I am blessed to have such a lovely bunch of "curious cats" in my class.

I think I did the lion's share of the learning in the first two days - having to learn all of their names and then begin to work out some personality and learning traits. At least they had some fun while I did some learning. When we return to school tomorrow it will be their turn to start some serious learning!
I tried a simple Mathematics Investigation to see if they had an understanding of place value, and also to see how they were able to work with a partner. Each pair was given a fistful of matchsticks and were challenged to work out how many matchsticks there were altogether.
As they tried to solve the problem I noted some of the strategies they used, and then stopped them after a while to discuss these strategies.

All of the children realised that moving the matchsticks as they counted in some sort of systematic way made the task much easier. Some students split the group into two so each partner had a turn to count, but funnily enough, none of them counted the separate groups first then added to find the total. They waited for one partner to finish counting, then the second started. Even the pair of boys who counted simultaneously and could tell me that one of them had 53 and the other had 58 still counted on from 53 in ones to get to the total. When I write "58 + 53" on the board, they could tell me the total, but it hadn't occurred to them that they could add.
Not one group used grouping to help them count, which surprised me, so I stopped them and we looked at a hundreds board and saw how it was in rows of ten and that made it faster to count to 100 because we could count in tens. After this guidance (and a bit more hinting) the students tried to count their matchsticks again, this time, grouping them into bunches of ten. THis was much easier for them!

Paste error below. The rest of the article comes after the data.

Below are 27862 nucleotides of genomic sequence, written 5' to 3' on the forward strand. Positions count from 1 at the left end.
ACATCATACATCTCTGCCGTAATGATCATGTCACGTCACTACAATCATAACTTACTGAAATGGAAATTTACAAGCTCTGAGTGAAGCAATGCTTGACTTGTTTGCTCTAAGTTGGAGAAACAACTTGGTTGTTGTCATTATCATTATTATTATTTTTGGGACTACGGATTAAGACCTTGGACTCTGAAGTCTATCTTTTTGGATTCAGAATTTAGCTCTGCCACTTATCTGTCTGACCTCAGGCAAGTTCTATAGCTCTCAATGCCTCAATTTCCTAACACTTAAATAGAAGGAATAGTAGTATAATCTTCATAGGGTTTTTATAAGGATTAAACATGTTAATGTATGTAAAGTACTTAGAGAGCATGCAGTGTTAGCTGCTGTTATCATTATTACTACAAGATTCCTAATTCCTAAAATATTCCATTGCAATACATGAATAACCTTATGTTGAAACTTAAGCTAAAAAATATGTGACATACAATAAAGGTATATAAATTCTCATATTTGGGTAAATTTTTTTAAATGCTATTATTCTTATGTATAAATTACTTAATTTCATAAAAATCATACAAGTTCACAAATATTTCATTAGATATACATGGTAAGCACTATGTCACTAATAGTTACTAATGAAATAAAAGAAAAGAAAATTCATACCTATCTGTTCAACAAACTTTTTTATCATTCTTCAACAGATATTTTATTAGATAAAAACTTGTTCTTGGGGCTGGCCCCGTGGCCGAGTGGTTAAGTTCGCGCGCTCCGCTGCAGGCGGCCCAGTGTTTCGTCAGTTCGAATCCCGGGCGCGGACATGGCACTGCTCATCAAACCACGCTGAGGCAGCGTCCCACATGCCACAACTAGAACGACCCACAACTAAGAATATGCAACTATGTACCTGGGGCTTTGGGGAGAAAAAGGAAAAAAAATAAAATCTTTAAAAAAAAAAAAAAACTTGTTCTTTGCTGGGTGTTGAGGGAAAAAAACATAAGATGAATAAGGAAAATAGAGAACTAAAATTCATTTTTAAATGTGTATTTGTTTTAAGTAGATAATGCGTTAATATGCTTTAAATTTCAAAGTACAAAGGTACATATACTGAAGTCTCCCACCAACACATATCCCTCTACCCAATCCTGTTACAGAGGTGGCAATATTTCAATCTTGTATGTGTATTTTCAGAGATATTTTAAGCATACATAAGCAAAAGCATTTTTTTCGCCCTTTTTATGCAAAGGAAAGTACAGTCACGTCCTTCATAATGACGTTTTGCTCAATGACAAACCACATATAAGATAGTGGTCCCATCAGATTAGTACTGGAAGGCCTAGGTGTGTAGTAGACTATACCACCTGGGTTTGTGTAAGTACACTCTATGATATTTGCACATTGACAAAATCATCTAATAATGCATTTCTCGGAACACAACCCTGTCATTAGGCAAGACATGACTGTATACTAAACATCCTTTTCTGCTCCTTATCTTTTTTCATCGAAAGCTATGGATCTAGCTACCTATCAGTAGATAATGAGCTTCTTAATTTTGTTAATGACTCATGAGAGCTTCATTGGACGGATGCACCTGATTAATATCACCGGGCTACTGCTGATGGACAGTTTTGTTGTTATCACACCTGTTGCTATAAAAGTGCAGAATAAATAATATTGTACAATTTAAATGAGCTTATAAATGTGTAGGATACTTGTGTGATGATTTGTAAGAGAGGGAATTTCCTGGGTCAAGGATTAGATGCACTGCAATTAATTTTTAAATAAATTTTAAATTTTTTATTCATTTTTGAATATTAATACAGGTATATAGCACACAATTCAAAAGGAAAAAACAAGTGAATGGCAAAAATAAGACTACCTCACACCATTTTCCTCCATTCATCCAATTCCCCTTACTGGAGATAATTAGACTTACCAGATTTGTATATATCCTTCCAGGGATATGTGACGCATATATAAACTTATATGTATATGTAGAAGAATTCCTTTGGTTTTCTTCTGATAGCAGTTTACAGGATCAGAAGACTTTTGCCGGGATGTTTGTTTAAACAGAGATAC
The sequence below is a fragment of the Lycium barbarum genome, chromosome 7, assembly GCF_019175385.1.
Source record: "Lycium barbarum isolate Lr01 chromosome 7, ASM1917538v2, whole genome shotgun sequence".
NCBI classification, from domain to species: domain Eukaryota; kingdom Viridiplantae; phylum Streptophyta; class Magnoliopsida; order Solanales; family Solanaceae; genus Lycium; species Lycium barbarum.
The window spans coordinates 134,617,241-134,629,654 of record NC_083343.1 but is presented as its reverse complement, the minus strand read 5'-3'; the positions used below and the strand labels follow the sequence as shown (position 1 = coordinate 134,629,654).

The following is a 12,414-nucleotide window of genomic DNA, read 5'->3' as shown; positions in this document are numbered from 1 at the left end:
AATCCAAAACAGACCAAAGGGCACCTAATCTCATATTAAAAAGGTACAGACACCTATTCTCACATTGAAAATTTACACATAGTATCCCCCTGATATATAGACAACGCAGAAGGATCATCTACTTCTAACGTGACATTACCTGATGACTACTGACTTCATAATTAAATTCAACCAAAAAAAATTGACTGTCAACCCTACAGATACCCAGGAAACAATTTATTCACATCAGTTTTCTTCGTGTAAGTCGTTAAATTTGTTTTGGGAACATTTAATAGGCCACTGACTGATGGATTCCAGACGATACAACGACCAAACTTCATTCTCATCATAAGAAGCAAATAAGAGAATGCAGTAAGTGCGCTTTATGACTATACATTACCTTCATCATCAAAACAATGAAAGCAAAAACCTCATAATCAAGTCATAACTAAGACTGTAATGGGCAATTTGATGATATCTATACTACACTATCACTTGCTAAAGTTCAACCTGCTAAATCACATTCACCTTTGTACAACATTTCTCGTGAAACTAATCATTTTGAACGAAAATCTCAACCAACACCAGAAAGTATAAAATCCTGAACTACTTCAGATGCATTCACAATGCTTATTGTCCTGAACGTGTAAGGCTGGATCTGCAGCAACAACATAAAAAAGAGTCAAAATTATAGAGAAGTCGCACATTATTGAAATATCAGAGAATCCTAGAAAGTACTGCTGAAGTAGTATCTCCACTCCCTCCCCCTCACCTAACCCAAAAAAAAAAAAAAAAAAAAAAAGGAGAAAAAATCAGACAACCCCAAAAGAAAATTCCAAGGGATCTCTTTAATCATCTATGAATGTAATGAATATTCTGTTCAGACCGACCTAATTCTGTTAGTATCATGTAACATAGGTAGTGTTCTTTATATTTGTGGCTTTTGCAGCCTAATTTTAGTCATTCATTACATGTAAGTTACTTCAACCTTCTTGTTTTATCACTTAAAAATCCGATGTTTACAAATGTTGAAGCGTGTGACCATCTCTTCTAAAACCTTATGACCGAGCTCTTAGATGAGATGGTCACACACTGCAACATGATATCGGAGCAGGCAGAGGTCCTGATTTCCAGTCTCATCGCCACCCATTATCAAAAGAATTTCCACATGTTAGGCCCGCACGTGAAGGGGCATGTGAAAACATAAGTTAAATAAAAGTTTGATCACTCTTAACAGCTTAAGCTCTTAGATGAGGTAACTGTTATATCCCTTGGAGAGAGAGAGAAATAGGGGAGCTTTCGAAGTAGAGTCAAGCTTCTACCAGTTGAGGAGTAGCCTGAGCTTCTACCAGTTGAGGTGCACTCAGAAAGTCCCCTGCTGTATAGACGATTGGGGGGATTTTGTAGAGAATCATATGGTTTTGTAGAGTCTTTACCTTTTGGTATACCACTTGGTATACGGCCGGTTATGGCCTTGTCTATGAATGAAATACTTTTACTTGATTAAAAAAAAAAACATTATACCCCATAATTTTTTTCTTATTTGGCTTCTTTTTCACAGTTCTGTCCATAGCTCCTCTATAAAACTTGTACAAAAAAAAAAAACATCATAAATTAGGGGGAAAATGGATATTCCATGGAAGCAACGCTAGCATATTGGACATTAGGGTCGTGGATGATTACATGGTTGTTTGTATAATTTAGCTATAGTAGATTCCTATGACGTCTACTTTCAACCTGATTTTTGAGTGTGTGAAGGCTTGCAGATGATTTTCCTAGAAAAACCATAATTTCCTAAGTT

On Friday I am going to keep working on place value ideas and then I will assess them next week to see how they are going.

Sunday, 22 January 2012

Math Mats

A few years ago when I first taught Year 1 my sister put me on to the idea of using placemats for the students. This year I have adapted the template further to suit my Year 2s and to help them to meet the standards in Mathematics in the Australian Curriculum.

Making the placemats was fiddly and time consuming. My teaching partner tried to convince me that it would be easier to make one and photocopy it rather than make individual ones for 24 students (plus a spare just in case - and as a teacher model). I was afraid the colours wouldn't be as bright so insisted we make them by hand. After making 25 placemats each (printing, cutting, gluing, laminating) our fingers were tired and our minds were numb. She might just be able to convince me to make one and photocopy next time!

But don't they look lovely????

The front side has a handwriting model sticker (purchased from Young Ideas), left/right hand stickers (also purchased), a name plate (created using a table in MS Word with text box overlays), and a list of "No Excuses Words" which are a combination of a few high frequency word lists and a few other words that I wanted my students to spell well - including my name. ;-)

You can purchase placemats from various places that are similar to these but I like to be able to personalise them and include the bits and pieces I feel are important.

The back side has a hundreds chart which is sized to fit counters, a tens frame which also fits counters, some shapes and their names, the poem about the months (important for Year 2), the days of the week, a number line and some other maths things.

We found these great little containers (that are Decor brand - supposed to be for salad dressing) that fit 20 counters in neatly so each child will have their own set of counters and a hundreds chart at their fingertips for daily number awareness and games!

The placemats were great in Year 1 a few years ago. I am hoping they will get lots of use again this year.

Saturday, 21 January 2012

5 Senses Unit